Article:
Betty adds, “It’s a lovely place. Mrs. Hatcher wanted to keep it just that way.”
Two ladies from Bluemont who passed away in 2017 were instrumental in preserving Snickersville Academy. To commemorate their efforts, there is a small plaque by the cabin’s front door with the name of Susan Freis Falknor, who passed away April 16, 2017. Another plaque, mounted to a wooden post with an old metal school bell on top, includes the name of Carole Haynes, who passed away June 22, 2017.
For those interested in experiencing Snickersville Academy in person, it is open during the annual Bluemont Fair held every third Saturday and Sunday in September. For outdoor access, it can be accessed via the footpath directly across from an historical marker at 33685 Snickersville Turnpike. Although the cabin is not currently open daily, Zalewski encourages visits “because it’s history,” and because it’s remembered as a “happy place.”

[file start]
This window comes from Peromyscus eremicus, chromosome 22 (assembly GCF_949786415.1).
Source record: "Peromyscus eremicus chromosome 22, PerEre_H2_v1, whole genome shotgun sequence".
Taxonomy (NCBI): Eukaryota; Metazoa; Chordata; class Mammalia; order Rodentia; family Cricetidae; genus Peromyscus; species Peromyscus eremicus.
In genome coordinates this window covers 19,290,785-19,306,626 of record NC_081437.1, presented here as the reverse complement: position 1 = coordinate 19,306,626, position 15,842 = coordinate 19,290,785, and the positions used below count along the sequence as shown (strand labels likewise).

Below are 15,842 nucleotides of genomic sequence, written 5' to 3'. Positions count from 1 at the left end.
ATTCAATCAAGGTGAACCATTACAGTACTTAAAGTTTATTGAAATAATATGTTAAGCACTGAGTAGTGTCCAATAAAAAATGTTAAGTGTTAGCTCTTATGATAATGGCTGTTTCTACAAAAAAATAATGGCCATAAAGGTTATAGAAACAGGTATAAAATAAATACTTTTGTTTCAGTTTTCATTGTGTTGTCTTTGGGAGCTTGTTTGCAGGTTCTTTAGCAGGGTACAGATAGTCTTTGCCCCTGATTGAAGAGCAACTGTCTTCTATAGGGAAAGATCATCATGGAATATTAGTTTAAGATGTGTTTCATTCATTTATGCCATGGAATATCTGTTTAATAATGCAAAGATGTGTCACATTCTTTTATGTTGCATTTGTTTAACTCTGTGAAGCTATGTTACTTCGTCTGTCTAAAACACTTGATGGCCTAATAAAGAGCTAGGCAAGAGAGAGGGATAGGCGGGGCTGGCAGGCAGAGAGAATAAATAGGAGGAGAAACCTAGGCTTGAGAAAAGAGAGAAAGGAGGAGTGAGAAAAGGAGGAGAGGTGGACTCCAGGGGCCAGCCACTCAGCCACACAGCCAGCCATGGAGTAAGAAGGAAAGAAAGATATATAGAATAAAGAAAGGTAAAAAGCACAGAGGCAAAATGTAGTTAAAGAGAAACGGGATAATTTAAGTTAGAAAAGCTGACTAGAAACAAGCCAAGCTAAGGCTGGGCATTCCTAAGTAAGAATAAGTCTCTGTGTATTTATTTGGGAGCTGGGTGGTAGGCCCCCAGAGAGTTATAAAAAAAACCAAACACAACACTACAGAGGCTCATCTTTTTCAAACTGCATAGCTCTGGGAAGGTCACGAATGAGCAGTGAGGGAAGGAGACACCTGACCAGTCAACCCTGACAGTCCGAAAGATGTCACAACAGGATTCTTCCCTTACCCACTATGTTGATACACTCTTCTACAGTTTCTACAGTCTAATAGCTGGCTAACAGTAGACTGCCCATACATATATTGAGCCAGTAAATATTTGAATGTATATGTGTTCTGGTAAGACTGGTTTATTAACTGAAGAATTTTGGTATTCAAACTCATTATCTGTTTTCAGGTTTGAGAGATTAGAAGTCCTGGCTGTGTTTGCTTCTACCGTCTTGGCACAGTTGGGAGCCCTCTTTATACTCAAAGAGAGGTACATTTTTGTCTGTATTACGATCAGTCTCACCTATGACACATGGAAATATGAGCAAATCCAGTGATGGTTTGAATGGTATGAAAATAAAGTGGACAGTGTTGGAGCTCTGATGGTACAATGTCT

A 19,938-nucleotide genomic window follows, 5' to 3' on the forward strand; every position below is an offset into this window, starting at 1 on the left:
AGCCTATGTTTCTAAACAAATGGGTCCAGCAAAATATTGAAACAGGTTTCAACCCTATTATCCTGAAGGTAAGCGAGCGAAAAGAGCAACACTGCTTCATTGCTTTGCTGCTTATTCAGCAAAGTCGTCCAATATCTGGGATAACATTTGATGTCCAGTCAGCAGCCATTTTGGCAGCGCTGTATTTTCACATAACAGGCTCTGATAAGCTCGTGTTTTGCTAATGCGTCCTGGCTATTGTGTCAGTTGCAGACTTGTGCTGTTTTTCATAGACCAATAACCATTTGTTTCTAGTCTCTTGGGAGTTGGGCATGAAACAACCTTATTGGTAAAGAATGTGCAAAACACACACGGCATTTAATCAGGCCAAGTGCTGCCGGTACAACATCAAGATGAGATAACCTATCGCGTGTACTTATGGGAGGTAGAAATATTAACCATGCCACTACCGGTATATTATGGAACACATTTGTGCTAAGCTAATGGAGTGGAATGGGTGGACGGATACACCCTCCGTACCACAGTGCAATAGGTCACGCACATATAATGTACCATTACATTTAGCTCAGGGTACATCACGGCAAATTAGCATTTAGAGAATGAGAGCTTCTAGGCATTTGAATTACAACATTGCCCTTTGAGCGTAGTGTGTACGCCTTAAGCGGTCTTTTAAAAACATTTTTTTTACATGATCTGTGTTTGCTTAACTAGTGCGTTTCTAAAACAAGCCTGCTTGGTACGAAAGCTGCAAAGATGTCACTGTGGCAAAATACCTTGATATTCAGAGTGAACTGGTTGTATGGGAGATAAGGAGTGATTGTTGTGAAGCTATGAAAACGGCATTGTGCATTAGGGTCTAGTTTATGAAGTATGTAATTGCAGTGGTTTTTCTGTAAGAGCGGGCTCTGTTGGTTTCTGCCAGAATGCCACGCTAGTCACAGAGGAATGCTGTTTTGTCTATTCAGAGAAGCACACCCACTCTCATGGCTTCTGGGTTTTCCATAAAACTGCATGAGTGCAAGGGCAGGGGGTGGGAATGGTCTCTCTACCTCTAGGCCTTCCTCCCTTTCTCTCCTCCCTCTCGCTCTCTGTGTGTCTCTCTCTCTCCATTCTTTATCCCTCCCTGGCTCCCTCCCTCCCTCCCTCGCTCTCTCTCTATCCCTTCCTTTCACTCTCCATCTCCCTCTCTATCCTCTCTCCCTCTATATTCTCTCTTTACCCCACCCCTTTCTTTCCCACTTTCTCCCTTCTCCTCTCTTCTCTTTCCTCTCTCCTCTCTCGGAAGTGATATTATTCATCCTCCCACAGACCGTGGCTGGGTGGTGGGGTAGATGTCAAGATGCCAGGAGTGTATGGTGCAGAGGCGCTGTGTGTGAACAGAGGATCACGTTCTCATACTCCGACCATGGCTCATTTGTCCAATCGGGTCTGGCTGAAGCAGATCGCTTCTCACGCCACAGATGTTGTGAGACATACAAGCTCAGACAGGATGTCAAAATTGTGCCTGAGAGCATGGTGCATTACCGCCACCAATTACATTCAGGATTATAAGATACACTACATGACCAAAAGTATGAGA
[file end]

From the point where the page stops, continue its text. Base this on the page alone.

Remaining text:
More information about Bluemont and Snickersville Academy can be found at bluemontheritage.org. To learn more about Bluemont Heritage, visit The Plaster Museum of Bluemont Heritage at E.E. Lake General Store on the corner of Railroad Street and Snickersville Turnpike. ML
Top image: A receipt of the school tuition dated 1849. Courtesy of Bluemont Heritage.
Published in the January 2024 issue of Middleburg Life.